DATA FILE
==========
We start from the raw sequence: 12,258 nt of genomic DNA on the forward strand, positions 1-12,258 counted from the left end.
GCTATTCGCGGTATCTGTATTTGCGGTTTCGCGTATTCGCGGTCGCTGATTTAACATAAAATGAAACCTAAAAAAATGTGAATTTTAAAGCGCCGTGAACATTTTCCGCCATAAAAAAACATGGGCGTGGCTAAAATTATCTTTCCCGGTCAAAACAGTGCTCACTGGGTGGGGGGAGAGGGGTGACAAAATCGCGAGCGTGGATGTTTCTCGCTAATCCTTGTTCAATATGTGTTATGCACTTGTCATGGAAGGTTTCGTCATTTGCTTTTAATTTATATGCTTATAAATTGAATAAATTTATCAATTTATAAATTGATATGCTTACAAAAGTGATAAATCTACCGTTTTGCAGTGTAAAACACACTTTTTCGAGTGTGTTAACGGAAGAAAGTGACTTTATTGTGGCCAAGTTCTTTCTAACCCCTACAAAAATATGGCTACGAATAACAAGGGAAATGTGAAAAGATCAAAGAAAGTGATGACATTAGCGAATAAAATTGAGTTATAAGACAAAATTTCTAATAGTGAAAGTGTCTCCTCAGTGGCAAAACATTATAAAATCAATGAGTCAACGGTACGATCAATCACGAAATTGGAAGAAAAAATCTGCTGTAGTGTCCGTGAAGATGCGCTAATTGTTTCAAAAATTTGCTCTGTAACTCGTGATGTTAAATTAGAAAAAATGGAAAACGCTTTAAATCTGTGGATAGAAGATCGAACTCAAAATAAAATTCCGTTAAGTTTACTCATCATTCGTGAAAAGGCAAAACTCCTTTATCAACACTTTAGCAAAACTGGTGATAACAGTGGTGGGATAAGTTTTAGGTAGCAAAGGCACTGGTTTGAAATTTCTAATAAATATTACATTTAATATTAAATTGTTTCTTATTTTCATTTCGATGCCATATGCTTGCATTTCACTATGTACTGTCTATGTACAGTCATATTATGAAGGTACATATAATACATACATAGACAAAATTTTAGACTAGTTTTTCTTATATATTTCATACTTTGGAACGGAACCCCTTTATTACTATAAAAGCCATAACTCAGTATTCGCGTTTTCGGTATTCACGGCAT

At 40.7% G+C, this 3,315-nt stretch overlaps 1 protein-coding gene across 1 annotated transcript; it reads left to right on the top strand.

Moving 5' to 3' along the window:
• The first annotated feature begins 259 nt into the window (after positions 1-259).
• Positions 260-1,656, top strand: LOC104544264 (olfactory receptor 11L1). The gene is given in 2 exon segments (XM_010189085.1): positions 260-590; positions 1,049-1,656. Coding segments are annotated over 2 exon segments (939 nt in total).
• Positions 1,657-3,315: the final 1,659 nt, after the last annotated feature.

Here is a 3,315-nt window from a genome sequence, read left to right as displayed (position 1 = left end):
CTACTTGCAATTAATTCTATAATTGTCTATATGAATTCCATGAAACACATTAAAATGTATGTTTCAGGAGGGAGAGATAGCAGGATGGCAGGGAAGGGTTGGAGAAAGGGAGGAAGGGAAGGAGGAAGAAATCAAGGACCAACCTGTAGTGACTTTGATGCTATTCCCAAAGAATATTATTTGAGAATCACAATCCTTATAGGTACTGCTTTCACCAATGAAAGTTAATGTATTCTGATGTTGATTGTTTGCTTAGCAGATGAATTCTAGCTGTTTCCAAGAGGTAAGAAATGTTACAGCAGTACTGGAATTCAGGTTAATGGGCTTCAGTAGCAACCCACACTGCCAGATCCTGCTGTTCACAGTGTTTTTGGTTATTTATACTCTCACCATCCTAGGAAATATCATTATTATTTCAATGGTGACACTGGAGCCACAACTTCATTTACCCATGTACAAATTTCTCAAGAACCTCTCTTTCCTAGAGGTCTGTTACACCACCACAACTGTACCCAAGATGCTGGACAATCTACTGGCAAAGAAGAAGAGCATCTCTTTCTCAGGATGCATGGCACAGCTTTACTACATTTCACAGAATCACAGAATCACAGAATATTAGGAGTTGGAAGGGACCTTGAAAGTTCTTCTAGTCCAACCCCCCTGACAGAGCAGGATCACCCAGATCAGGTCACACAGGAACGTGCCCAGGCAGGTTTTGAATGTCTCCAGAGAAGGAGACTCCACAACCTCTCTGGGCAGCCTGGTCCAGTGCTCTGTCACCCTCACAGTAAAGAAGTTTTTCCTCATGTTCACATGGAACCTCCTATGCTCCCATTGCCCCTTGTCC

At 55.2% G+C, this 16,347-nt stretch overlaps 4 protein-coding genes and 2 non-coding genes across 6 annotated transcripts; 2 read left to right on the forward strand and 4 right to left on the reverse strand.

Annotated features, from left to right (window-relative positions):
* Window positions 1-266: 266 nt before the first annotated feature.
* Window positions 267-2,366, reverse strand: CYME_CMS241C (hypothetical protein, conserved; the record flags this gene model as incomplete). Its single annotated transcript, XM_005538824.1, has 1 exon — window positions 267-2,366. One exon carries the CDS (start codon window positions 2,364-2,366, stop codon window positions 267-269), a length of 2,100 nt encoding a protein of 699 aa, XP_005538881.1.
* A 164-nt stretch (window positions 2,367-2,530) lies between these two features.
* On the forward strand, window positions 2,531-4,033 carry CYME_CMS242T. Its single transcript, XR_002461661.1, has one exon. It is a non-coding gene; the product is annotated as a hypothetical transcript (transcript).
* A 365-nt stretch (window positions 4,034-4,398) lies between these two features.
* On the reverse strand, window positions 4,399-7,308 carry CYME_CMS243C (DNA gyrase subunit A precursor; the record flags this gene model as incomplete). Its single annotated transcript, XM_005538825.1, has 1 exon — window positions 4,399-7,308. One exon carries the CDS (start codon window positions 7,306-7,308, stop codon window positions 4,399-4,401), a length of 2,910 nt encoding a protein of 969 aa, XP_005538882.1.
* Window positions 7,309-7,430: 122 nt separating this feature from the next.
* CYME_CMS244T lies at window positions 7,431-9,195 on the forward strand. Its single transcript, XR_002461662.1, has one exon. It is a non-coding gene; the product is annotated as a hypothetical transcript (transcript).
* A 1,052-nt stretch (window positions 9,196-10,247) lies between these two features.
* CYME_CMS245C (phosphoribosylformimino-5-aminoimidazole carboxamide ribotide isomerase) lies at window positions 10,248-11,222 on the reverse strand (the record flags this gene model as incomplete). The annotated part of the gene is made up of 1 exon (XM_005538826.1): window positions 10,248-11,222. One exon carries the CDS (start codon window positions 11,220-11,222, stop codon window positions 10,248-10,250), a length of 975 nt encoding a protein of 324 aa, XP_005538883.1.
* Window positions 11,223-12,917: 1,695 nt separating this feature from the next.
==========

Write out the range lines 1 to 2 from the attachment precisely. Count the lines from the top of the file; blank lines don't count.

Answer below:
We start from the raw sequence: 12,258 nt of genomic DNA on the forward strand, positions 1-12,258 counted from the left end.
GCTATTCGCGGTATCTGTATTTGCGGTTTCGCGTATTCGCGGTCGCTGATTTAACATAAAATGAAACCTAAAAAAATGTGAATTTTAAAGCGCCGTGAACATTTTCCGCCATAAAAAAACATGGGCGTGGCTAAAATTATCTTTCCCGGTCAAAACAGTGCTCACTGGGTGGGGGGAGAGGGGTGACAAAATCGCGAGCGTGGATGTTTCTCGCTAATCCTTGTTCAATATGTGTTATGCACTTGTCATGGAAGGTTTCGTCATTTGCTTTTAATTTATATGCTTATAAATTGAATAAATTTATCAATTTATAAATTGATATGCTTACAAAAGTGATAAATCTACCGTTTTGCAGTGTAAAACACACTTTTTCGAGTGTGTTAACGGAAGAAAGTGACTTTATTGTGGCCAAGTTCTTTCTAACCCCTACAAAAATATGGCTACGAATAACAAGGGAAATGTGAAAAGATCAAAGAAAGTGATGACATTAGCGAATAAAATTGAGTTATAAGACAAAATTTCTAATAGTGAAAGTGTCTCCTCAGTGGCAAAACATTATAAAATCAATGAGTCAACGGTACGATCAATCACGAAATTGGAAGAAAAAATCTGCTGTAGTGTCCGTGAAGATGCGCTAATTGTTTCAAAAATTTGCTCTGTAACTCGTGATGTTAAATTAGAAAAAATGGAAAACGCTTTAAATCTGTGGATAGAAGATCGAACTCAAAATAAAATTCCGTTAAGTTTACTCATCATTCGTGAAAAGGCAAAACTCCTTTATCAACACTTTAGCAAAACTGGTGATAACAGTGGTGGGATAAGTTTTAGGTAGCAAAGGCACTGGTTTGAAATTTCTAATAAATATTACATTTAATATTAAATTGTTTCTTATTTTCATTTCGATGCCATATGCTTGCATTTCACTATGTACTGTCTATGTACAGTCATATTATGAAGGTACATATAATACATACATAGACAAAATTTTAGACTAGTTTTTCTTATATATTTCATACTTTGGAACGGAACCCCTTTATTACTATAAAAGCCATAACTCAGTATTCGCGTTTTCGGTATTCACGGCAT